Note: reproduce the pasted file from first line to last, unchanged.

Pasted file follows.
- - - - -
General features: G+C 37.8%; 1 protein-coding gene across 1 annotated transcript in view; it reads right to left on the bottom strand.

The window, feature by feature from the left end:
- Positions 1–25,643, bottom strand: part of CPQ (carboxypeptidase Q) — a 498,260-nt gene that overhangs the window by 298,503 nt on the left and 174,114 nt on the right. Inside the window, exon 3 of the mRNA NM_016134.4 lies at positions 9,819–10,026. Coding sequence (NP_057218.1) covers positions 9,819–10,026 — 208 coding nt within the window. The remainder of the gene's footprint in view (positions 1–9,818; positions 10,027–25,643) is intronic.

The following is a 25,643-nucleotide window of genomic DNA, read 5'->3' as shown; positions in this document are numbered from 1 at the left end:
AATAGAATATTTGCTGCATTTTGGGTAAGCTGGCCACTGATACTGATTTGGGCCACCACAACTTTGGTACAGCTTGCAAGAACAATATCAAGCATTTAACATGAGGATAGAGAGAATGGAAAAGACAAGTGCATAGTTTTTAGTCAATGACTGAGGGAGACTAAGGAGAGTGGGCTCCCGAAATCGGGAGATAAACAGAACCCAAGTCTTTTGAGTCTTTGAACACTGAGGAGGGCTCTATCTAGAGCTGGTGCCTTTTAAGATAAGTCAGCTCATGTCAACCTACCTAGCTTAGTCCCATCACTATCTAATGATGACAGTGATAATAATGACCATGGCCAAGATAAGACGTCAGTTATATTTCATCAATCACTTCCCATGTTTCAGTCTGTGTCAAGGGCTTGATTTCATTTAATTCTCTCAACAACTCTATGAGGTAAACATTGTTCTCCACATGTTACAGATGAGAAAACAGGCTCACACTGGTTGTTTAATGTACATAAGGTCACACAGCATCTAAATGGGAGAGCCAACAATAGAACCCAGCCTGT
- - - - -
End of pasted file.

General features: G+C 37.8%; 1 protein-coding gene across 1 annotated transcript in view; it reads right to left on the bottom strand.

The window, feature by feature from the left end:
- Positions 1–25,643, bottom strand: part of CPQ (carboxypeptidase Q) — a 498,260-nt gene that overhangs the window by 298,503 nt on the left and 174,114 nt on the right. Inside the window, exon 3 of the mRNA NM_016134.4 lies at positions 9,819–10,026. Coding sequence (NP_057218.1) covers positions 9,819–10,026 — 208 coding nt within the window. The remainder of the gene's footprint in view (positions 1–9,818; positions 10,027–25,643) is intronic.

The following is a 25,643-nucleotide window of genomic DNA, read 5'->3' as shown; positions in this document are numbered from 1 at the left end:
AATAGAATATTTGCTGCATTTTGGGTAAGCTGGCCACTGATACTGATTTGGGCCACCACAACTTTGGTACAGCTTGCAAGAACAATATCAAGCATTTAACATGAGGATAGAGAGAATGGAAAAGACAAGTGCATAGTTTTTAGTCAATGACTGAGGGAGACTAAGGAGAGTGGGCTCCCGAAATCGGGAGATAAACAGAACCCAAGTCTTTTGAGTCTTTGAACACTGAGGAGGGCTCTATCTAGAGCTGGTGCCTTTTAAGATAAGTCAGCTCATGTCAACCTACCTAGCTTAGTCCCATCACTATCTAATGATGACAGTGATAATAATGACCATGGCCAAGATAAGACGTCAGTTATATTTCATCAATCACTTCCCATGTTTCAGTCTGTGTCAAGGGCTTGATTTCATTTAATTCTCTCAACAACTCTATGAGGTAAACATTGTTCTCCACATGTTACAGATGAGAAAACAGGCTCACACTGGTTGTTTAATGTACATAAGGTCACACAGCATCTAAATGGGAGAGCCAACAATAGAACCCAGCCTGT